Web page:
It sounds like an Alaska transportation riddle, but how does a salmon cross a road? The answer will soon be “with financial help from the federal Transportation Department.”
The U.S. Department of Transportation is sending Alaska more than $44 million to install fish-friendly culverts and other means to get migrating salmon to the other side of roads. Nine Alaska projects are in the first round of grants from a new DOT program for fish crossings.
U.S. Transportation Secretary Pete Buttigieg said he was surprised to find it part of his portfolio.
“When you take on a job like secretary of Transportation, there are some things you know you’re going to be working on — planes, trains, and automobiles,” he said during an interview in Anchorage on Tuesday. “And there are other things, like anadromous fish passage, that you do not realize will be on your plate.”
Anadromous fish are salmon and other species that live in the sea as adults and travel up freshwater streams to spawn.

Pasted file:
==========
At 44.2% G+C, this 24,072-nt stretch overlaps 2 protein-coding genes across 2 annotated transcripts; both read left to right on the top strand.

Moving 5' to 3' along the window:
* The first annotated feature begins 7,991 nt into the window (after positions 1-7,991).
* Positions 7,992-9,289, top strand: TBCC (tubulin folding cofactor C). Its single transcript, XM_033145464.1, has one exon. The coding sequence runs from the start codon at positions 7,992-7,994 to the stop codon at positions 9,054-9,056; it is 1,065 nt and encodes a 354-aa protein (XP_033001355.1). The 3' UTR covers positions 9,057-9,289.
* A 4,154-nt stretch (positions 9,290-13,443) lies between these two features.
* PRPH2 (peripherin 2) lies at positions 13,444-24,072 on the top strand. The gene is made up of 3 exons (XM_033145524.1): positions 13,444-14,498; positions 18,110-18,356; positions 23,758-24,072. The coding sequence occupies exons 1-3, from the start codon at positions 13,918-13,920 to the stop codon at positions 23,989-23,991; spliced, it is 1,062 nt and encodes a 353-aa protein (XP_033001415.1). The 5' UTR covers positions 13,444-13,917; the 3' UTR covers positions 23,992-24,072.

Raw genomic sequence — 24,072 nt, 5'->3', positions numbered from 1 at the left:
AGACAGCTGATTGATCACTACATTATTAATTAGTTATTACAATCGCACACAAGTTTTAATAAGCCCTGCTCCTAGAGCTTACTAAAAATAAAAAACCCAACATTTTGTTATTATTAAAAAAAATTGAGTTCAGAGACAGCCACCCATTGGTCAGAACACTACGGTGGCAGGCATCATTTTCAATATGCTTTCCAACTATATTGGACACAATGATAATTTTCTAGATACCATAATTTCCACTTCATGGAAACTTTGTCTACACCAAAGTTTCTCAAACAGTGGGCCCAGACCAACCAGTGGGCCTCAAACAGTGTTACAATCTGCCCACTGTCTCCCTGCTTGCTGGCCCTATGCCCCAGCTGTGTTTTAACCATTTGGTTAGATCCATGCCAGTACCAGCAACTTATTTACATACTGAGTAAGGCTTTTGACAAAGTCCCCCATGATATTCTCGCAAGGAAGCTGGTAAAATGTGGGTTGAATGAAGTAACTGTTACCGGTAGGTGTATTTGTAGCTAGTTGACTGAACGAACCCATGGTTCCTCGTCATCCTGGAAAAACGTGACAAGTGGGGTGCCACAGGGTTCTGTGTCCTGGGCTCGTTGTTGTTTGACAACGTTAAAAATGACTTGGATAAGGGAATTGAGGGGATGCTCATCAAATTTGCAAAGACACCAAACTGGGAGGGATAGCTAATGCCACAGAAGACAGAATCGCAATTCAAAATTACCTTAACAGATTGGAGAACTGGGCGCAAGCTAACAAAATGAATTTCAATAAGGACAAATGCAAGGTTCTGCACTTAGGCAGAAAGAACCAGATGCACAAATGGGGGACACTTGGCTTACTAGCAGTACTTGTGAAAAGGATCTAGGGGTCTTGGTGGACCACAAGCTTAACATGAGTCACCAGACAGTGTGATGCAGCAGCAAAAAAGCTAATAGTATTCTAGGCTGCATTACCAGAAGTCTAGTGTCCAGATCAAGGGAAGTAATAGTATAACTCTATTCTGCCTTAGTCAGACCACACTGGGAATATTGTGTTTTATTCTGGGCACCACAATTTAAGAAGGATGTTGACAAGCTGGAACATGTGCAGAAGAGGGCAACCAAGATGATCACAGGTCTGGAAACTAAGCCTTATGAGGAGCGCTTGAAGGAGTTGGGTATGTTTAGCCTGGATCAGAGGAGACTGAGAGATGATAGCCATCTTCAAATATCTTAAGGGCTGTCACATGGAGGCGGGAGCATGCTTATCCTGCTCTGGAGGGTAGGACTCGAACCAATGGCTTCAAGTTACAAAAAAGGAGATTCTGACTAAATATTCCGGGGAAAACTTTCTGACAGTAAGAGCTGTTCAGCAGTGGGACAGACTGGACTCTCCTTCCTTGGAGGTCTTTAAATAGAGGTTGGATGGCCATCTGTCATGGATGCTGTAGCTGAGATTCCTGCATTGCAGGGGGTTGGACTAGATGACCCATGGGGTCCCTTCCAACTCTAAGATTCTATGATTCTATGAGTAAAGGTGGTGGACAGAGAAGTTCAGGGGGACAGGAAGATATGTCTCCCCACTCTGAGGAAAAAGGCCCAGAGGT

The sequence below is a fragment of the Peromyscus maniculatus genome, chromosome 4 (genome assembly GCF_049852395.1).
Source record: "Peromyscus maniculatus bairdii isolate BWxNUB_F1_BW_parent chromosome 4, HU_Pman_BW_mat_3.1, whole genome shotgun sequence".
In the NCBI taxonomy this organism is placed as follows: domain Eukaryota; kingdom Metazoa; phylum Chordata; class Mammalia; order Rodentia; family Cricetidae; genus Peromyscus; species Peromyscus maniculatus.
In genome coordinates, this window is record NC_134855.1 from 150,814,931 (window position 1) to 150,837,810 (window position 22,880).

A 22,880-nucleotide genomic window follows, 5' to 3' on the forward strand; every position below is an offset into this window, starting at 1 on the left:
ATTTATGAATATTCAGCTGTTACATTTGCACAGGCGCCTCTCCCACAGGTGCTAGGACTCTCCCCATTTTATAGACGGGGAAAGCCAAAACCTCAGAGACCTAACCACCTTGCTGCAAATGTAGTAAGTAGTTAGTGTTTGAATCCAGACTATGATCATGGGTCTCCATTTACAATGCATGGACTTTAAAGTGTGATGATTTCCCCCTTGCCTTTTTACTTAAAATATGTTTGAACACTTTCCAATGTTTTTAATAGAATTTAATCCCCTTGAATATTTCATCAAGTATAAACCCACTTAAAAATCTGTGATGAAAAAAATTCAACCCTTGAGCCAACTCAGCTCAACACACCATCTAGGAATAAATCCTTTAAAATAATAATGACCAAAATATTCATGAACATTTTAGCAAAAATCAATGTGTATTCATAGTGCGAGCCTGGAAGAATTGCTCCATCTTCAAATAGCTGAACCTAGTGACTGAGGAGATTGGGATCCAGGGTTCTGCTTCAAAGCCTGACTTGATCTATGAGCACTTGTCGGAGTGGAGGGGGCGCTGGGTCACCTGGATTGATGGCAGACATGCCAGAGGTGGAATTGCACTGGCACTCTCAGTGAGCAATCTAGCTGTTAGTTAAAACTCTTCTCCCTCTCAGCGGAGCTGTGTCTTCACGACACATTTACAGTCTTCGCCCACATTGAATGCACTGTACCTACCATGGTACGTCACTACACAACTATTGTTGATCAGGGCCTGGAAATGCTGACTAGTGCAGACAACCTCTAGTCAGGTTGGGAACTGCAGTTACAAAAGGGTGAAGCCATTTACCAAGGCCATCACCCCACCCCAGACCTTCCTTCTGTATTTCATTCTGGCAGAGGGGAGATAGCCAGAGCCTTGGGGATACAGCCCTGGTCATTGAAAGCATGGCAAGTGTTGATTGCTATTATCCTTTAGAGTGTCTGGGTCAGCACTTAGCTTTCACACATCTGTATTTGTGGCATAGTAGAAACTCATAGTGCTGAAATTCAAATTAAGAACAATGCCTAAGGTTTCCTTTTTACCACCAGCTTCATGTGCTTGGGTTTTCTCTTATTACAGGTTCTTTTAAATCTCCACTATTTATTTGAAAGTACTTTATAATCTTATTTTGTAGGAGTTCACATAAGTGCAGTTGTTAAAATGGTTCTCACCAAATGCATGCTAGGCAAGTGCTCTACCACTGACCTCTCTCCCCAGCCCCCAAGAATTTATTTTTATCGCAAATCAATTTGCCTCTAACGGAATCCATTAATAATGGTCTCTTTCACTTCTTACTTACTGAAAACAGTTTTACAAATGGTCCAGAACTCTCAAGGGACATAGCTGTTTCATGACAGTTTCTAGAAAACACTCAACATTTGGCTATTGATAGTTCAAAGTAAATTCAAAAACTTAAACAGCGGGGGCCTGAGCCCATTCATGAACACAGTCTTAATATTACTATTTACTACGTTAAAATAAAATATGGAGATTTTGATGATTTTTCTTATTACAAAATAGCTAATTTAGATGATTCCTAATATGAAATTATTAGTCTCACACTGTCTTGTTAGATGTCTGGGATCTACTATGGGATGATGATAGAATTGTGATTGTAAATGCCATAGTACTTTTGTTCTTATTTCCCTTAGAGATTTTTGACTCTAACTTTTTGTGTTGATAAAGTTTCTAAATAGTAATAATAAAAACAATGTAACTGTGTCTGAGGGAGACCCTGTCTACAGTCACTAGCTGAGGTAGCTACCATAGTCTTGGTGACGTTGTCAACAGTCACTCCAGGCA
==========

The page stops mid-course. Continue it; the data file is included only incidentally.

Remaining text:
Roads that cross fish streams are supposed to be designed for fish migration, but Alaska still has a lot of culverts that fish can’t get through. Sometimes the problem is water volume, with the culvert acting as a pinch point. Some culverts are perched too high above the stream bed.
The nine Alaska grants are for projects around the state, from Klawock to King Salmon. The largest grant is $20 million to the state of Alaska to improve a dozen stream crossings along the Parks Highway. The state says when complete, that project will open more than 50 miles of anadromous streams, leading to hundreds of acres of lake habitat.
Buttigieg said by helping fish, the program helps fishing communities.
“This is not just a question of conservation or preservation,” he said. “It’s also a question of economic security and food security.”
Funding for the Culvert Aquatic Organism Passage Program comes from the Bipartisan Infrastructure Law. Nationwide, it supplies grants of $200 million a year.